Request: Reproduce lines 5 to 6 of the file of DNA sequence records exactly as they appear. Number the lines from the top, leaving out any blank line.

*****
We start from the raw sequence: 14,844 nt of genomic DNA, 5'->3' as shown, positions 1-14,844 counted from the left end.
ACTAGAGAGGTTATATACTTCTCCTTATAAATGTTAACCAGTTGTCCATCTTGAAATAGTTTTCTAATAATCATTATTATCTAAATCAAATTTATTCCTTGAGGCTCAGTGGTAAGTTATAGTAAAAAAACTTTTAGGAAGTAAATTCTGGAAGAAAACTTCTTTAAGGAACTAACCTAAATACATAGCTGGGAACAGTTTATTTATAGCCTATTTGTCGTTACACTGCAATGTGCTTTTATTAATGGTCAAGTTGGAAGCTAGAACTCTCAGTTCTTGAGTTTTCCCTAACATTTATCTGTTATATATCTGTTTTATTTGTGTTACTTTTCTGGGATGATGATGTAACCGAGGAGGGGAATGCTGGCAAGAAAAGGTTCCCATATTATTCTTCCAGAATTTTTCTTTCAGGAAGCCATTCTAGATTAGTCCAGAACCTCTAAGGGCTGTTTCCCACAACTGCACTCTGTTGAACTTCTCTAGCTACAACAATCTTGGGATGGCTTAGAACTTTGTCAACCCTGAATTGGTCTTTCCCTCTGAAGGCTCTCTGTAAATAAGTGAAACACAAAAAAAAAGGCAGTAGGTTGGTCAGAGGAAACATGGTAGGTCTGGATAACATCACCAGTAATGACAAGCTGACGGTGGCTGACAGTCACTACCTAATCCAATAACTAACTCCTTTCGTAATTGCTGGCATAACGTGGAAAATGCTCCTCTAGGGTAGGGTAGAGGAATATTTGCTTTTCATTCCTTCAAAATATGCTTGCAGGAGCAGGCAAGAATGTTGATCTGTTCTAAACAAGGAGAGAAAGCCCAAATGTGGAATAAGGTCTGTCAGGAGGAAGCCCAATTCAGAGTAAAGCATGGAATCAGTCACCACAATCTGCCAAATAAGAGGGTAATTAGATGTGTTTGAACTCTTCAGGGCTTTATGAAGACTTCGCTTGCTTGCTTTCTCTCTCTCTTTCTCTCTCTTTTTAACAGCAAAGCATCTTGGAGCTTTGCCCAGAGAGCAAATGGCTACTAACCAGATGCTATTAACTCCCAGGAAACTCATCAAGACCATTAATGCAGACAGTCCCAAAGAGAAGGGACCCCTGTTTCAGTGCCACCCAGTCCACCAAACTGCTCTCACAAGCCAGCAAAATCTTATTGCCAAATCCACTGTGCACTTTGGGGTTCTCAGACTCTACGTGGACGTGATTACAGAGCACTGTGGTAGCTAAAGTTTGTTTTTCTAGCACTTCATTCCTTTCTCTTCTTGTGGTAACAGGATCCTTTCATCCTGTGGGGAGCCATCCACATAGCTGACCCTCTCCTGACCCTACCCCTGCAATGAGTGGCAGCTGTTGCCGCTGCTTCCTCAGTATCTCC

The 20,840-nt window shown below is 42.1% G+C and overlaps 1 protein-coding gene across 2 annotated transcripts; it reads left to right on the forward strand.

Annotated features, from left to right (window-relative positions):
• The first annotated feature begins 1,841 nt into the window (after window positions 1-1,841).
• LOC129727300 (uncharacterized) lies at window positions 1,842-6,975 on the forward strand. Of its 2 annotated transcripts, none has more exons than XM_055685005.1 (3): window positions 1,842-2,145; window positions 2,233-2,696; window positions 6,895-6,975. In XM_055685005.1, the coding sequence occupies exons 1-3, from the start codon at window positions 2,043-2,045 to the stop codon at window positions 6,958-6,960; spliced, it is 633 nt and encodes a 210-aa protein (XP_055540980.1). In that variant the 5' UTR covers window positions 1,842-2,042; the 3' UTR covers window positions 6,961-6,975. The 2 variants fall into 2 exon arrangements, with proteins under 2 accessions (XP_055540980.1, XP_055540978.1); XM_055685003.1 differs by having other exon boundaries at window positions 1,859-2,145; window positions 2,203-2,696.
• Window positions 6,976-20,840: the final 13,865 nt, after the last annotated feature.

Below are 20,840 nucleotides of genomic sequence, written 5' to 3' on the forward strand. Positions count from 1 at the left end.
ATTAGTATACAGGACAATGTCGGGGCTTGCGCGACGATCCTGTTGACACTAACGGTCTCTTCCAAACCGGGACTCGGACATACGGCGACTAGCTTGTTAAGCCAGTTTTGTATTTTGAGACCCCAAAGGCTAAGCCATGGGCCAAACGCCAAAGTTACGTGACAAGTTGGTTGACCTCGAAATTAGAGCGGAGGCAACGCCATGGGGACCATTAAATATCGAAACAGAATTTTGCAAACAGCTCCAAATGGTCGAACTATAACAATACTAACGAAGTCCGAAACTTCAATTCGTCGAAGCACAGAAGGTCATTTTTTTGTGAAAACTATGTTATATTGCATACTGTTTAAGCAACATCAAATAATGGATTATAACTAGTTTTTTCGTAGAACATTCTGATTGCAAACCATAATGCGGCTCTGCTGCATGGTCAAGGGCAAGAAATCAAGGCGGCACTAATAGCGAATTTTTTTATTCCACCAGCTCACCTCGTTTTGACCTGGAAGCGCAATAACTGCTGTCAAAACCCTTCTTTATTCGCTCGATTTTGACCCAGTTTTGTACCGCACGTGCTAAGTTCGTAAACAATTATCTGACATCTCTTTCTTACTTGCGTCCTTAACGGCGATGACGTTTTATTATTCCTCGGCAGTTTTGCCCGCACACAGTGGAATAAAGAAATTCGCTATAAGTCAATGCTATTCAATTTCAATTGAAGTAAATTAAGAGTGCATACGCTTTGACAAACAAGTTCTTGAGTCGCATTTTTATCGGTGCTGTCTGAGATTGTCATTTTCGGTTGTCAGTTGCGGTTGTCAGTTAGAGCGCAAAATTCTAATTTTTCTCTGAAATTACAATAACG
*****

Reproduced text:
• The first annotated feature begins 1,841 nt into the window (after window positions 1-1,841).
• LOC129727300 (uncharacterized) lies at window positions 1,842-6,975 on the forward strand. Of its 2 annotated transcripts, none has more exons than XM_055685005.1 (3): window positions 1,842-2,145; window positions 2,233-2,696; window positions 6,895-6,975. In XM_055685005.1, the coding sequence occupies exons 1-3, from the start codon at window positions 2,043-2,045 to the stop codon at window positions 6,958-6,960; spliced, it is 633 nt and encodes a 210-aa protein (XP_055540980.1). In that variant the 5' UTR covers window positions 1,842-2,042; the 3' UTR covers window positions 6,961-6,975. The 2 variants fall into 2 exon arrangements, with proteins under 2 accessions (XP_055540980.1, XP_055540978.1); XM_055685003.1 differs by having other exon boundaries at window positions 1,859-2,145; window positions 2,203-2,696.